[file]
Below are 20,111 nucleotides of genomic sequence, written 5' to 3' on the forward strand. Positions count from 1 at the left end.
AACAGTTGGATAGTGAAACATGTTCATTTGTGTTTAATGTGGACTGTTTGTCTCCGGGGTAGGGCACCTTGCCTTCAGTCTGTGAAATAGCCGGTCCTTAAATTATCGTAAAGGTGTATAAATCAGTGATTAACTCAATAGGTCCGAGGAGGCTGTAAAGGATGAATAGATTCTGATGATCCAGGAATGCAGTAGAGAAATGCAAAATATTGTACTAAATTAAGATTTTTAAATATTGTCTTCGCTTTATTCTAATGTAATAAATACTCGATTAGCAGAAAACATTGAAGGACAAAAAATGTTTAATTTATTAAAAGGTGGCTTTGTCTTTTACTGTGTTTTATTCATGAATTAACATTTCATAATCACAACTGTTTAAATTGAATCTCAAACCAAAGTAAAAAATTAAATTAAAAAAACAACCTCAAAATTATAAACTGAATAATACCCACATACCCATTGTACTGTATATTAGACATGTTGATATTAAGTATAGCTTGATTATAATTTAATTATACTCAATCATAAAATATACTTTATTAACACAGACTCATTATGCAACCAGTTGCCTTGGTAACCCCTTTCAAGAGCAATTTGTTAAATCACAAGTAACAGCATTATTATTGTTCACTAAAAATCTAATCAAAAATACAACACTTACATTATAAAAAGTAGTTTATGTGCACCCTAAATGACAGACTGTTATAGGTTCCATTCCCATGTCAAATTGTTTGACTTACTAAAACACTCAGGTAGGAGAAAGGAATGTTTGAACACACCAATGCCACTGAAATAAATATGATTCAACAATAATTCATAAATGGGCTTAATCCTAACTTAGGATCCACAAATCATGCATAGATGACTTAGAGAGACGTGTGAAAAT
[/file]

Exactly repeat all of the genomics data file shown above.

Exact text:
Below are 20,111 nucleotides of genomic sequence, written 5' to 3' on the forward strand. Positions count from 1 at the left end.
AACAGTTGGATAGTGAAACATGTTCATTTGTGTTTAATGTGGACTGTTTGTCTCCGGGGTAGGGCACCTTGCCTTCAGTCTGTGAAATAGCCGGTCCTTAAATTATCGTAAAGGTGTATAAATCAGTGATTAACTCAATAGGTCCGAGGAGGCTGTAAAGGATGAATAGATTCTGATGATCCAGGAATGCAGTAGAGAAATGCAAAATATTGTACTAAATTAAGATTTTTAAATATTGTCTTCGCTTTATTCTAATGTAATAAATACTCGATTAGCAGAAAACATTGAAGGACAAAAAATGTTTAATTTATTAAAAGGTGGCTTTGTCTTTTACTGTGTTTTATTCATGAATTAACATTTCATAATCACAACTGTTTAAATTGAATCTCAAACCAAAGTAAAAAATTAAATTAAAAAAACAACCTCAAAATTATAAACTGAATAATACCCACATACCCATTGTACTGTATATTAGACATGTTGATATTAAGTATAGCTTGATTATAATTTAATTATACTCAATCATAAAATATACTTTATTAACACAGACTCATTATGCAACCAGTTGCCTTGGTAACCCCTTTCAAGAGCAATTTGTTAAATCACAAGTAACAGCATTATTATTGTTCACTAAAAATCTAATCAAAAATACAACACTTACATTATAAAAAGTAGTTTATGTGCACCCTAAATGACAGACTGTTATAGGTTCCATTCCCATGTCAAATTGTTTGACTTACTAAAACACTCAGGTAGGAGAAAGGAATGTTTGAACACACCAATGCCACTGAAATAAATATGATTCAACAATAATTCATAAATGGGCTTAATCCTAACTTAGGATCCACAAATCATGCATAGATGACTTAGAGAGACGTGTGAAAAT